Scientific Foresight (STOA) By / June 8, 2016

Waste management: Which way for the circular way?

Workshop hashtag: #EndWasteSTOA Registrations: http://www.europarl.europa.eu/stoa/cms/home/workshops/waste Webstreaming : http://eptwitter.eu/EndWasteSTOA Written by Nera Kuljanic with Sarah McCormack, On 15 June 2016, the…

© Shutterstock / OnBlast

Workshop hashtag: #EndWasteSTOA

Registrations: www.europarl.europa.eu/stoa/cms/home/workshops/waste

Webstreaming : http://eptwitter.eu/EndWasteSTOA


Written by Nera Kuljanic with Sarah McCormack,

On 15 June 2016, the EP Science and Technology Options Assessment (STOA) Panel, represented by its First Vice Chair Eva Kaili (S&D, EL), will host a workshop to discuss waste management in the EU. It will bring together policy-makers, experts from the academia, industry representatives and NGOs to assess the practices in place and options for going forward.

Waste management: Which way for the circular way?
© Shutterstock / OnBlast

In Europe 600 million tonnes of waste materials are lost every year. The sheer scale of this waste cries out to be tackled. To make sure the EU capitalises on this potential, the European Commission (EC) has adopted a proposal on Circular Economy in December 2015. With this approach, Europe should move away from the current ‘take-make-use-throw away’ practice to a closed loop of products’ lifecycles by encouraging recirculation of materials and products. For a comprehensive overview of the Circular Economy package check this EPRS briefing.

The purpose of the STOA workshop is to examine the five themes in view of realising the targets set by the Circular Economy package for the year 2030: recycling 65% of the EU municipal waste and 75% of the EU packaging waste, and reducing landfill practices to a maximum of 10% of municipal waste.

The theme ‘volume versus value’ will be considered based on the perspectives from the construction and bio-waste sectors. Initiatives focused on increased recycling and diverting waste from landfills can result in setting up large centralised facilities processing mixed waste streams. The issue with this is that it can potentially impact the quality of the resulting secondary materials and in turn their ‘value’. So, what do best practices look like, from a valorisation perspective? Experts from the Belgian Building Research Institute (BBRI) and the Netherlands Organisation for Applied Scientific Research (TNO) will speak about this.

The EU 28 Member States sent over 1.1 billion tonnes of waste for landfill disposal in 2012, equating to 48% of the total waste generated and well above the 2030 target of 10%. Mineral and solidified waste accounts for 88% of the total waste landfilled (almost 1 billion tonne). What environmental policies, sector or material specific targets or market interventions are required to divert mineral and solidified waste from landfill? A representative from the European Federation of Waste Management and Environmental Services (FEAD) will address this topic.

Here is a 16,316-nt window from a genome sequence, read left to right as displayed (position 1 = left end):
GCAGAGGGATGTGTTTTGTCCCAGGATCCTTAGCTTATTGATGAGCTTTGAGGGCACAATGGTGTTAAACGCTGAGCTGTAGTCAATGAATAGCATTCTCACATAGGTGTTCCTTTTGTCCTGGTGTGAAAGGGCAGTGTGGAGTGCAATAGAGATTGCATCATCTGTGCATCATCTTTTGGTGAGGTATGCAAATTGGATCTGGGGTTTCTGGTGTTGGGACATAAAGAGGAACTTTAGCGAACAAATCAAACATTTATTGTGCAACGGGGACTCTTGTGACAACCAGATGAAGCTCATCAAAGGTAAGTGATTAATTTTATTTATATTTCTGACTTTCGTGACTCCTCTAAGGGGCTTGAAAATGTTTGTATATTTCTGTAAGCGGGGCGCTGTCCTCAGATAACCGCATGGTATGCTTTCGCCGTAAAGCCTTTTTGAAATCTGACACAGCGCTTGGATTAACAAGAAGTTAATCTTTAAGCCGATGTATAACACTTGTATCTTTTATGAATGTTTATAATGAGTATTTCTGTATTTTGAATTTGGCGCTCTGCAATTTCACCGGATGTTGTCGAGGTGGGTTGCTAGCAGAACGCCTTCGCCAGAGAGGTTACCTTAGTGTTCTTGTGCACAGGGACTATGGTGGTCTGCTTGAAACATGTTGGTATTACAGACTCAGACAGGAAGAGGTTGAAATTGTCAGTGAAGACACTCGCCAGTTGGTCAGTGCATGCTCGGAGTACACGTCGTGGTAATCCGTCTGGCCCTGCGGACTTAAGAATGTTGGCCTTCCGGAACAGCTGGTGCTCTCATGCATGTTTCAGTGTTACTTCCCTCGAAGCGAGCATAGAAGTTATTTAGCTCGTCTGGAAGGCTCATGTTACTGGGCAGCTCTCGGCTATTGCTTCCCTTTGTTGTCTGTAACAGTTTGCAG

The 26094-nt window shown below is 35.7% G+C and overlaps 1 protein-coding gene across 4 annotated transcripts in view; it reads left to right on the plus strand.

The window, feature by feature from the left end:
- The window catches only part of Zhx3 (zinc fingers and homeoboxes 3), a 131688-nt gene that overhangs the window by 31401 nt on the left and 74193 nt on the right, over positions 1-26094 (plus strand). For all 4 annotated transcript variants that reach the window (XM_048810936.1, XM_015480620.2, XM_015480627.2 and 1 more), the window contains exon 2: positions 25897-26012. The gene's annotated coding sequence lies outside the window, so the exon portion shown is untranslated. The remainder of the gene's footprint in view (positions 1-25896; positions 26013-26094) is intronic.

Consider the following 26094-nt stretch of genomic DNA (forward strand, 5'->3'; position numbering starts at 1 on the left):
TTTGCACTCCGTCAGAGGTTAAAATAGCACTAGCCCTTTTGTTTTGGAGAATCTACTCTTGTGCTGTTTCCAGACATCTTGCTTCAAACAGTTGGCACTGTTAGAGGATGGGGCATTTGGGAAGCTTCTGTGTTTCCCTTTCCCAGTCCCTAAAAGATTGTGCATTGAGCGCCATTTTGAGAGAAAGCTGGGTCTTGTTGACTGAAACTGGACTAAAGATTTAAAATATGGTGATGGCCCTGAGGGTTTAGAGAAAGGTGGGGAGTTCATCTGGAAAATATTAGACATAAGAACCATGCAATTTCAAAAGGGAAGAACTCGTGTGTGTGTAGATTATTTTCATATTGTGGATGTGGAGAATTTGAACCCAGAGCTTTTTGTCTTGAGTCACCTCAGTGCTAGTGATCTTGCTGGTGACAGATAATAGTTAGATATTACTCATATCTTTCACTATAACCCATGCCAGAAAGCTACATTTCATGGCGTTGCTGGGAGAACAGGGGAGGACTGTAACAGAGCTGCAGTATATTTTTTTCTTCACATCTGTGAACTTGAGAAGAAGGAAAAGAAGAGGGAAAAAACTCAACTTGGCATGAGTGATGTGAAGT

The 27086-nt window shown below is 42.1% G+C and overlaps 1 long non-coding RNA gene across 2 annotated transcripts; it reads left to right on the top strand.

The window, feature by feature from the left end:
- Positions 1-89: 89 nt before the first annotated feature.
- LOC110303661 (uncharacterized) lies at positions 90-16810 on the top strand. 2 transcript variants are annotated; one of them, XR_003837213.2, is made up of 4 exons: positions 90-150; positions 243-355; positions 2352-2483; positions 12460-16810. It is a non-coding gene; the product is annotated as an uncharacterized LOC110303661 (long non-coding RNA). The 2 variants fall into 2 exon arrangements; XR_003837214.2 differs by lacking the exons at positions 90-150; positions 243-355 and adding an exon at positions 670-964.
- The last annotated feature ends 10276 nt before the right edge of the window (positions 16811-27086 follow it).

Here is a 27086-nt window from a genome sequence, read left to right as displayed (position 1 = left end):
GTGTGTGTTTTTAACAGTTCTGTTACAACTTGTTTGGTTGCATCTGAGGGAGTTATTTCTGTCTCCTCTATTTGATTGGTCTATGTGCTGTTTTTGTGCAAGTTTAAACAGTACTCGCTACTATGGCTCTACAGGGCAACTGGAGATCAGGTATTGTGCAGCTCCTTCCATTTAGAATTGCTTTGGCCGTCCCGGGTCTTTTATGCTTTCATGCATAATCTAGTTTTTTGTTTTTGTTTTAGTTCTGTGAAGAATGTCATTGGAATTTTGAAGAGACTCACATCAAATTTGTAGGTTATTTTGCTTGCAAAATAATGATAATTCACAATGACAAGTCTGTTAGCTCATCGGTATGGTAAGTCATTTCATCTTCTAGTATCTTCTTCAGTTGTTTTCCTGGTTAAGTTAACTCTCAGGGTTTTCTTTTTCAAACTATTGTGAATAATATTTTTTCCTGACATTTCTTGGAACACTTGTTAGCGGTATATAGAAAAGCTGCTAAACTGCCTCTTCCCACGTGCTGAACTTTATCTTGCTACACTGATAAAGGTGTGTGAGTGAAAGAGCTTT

Technologies for recovering energy from waste could hinder efforts to reach the 65% recycling target for municipal solid waste (MSW). Technologies such as incineration and waste-to-energy are widely used in some Member States, but this means less waste is recycled or re-used. How can Circular Economy initiatives and Member State and EU energy strategies work hand in hand? Some clues will be given in a presentation by the expert from the Technical University of Denmark.

How waste is collected has a substantial impact on recycling rates: up to 80% of material is recycled when segregated collection systems are used in comparison to less than 25% when the waste is collected mixed. Collection methods vary across the EU28. Should segregated collections be enforced through policy interventions? Representative from Municipal Waste Europe will speak about this.

Last but not least: the best waste management strategy is to avoid waste in the first place. Easier said than done, not only because waste prevention requires behavioural change which is more challenging to implement than technological change. Significant prevention could be realised concerning MSW due to its high level of variability, waste from electrical and electronic equipment, which is one of the fastest growing waste streams in the EU, and food waste. For example, France has recently passed a law which forbids supermarkets from throwing away unsold food, and instead they must donate it to charities and food banks. How can waste prevention be given greater priority? A representative from Zero Waste Europe will examine this topic.

Interested? Click here to register for the workshop before 9 June and have your voice heard during the debate.


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